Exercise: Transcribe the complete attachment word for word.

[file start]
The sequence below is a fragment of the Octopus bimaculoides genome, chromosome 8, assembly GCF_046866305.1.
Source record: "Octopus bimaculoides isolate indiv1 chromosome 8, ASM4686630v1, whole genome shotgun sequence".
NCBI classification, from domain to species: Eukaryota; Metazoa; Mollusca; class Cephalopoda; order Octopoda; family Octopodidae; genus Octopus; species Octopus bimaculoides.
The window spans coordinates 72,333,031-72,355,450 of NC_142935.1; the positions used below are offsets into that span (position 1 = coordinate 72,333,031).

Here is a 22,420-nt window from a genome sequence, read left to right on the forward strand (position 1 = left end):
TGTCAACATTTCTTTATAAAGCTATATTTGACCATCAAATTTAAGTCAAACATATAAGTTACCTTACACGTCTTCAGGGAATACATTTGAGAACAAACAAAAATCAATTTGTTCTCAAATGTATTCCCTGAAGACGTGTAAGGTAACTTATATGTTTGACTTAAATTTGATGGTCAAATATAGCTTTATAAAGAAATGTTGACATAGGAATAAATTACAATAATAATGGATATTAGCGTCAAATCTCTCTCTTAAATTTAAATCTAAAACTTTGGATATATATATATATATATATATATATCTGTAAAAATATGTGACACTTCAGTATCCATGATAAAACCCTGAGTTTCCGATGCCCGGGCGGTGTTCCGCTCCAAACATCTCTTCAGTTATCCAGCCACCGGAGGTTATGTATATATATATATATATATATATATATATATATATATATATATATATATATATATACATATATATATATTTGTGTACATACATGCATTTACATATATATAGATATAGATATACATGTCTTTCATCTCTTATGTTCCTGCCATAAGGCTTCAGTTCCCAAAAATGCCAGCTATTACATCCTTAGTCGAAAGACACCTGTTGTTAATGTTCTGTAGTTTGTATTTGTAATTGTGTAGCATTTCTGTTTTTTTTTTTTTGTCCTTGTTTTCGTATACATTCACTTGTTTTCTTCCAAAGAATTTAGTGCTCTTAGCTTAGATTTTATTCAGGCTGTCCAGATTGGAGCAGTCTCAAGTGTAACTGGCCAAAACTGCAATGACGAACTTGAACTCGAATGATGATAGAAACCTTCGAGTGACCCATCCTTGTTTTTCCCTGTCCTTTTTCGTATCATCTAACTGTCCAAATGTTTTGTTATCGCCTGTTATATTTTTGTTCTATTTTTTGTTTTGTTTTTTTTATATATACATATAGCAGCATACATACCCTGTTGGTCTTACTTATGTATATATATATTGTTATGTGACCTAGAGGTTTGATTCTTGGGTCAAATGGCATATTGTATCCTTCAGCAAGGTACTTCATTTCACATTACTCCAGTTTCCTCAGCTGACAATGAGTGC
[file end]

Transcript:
The sequence below is a fragment of the Octopus bimaculoides genome, chromosome 8, assembly GCF_046866305.1.
Source record: "Octopus bimaculoides isolate indiv1 chromosome 8, ASM4686630v1, whole genome shotgun sequence".
NCBI classification, from domain to species: Eukaryota; Metazoa; Mollusca; class Cephalopoda; order Octopoda; family Octopodidae; genus Octopus; species Octopus bimaculoides.
The window spans coordinates 72,333,031-72,355,450 of NC_142935.1; the positions used below are offsets into that span (position 1 = coordinate 72,333,031).

Here is a 22,420-nt window from a genome sequence, read left to right on the forward strand (position 1 = left end):
TGTCAACATTTCTTTATAAAGCTATATTTGACCATCAAATTTAAGTCAAACATATAAGTTACCTTACACGTCTTCAGGGAATACATTTGAGAACAAACAAAAATCAATTTGTTCTCAAATGTATTCCCTGAAGACGTGTAAGGTAACTTATATGTTTGACTTAAATTTGATGGTCAAATATAGCTTTATAAAGAAATGTTGACATAGGAATAAATTACAATAATAATGGATATTAGCGTCAAATCTCTCTCTTAAATTTAAATCTAAAACTTTGGATATATATATATATATATATATATATCTGTAAAAATATGTGACACTTCAGTATCCATGATAAAACCCTGAGTTTCCGATGCCCGGGCGGTGTTCCGCTCCAAACATCTCTTCAGTTATCCAGCCACCGGAGGTTATGTATATATATATATATATATATATATATATATATATATATATATATATATATATATACATATATATATATTTGTGTACATACATGCATTTACATATATATAGATATAGATATACATGTCTTTCATCTCTTATGTTCCTGCCATAAGGCTTCAGTTCCCAAAAATGCCAGCTATTACATCCTTAGTCGAAAGACACCTGTTGTTAATGTTCTGTAGTTTGTATTTGTAATTGTGTAGCATTTCTGTTTTTTTTTTTTTGTCCTTGTTTTCGTATACATTCACTTGTTTTCTTCCAAAGAATTTAGTGCTCTTAGCTTAGATTTTATTCAGGCTGTCCAGATTGGAGCAGTCTCAAGTGTAACTGGCCAAAACTGCAATGACGAACTTGAACTCGAATGATGATAGAAACCTTCGAGTGACCCATCCTTGTTTTTCCCTGTCCTTTTTCGTATCATCTAACTGTCCAAATGTTTTGTTATCGCCTGTTATATTTTTGTTCTATTTTTTGTTTTGTTTTTTTTATATATACATATAGCAGCATACATACCCTGTTGGTCTTACTTATGTATATATATATTGTTATGTGACCTAGAGGTTTGATTCTTGGGTCAAATGGCATATTGTATCCTTCAGCAAGGTACTTCATTTCACATTACTCCAGTTTCCTCAGCTGACAATGAGTGC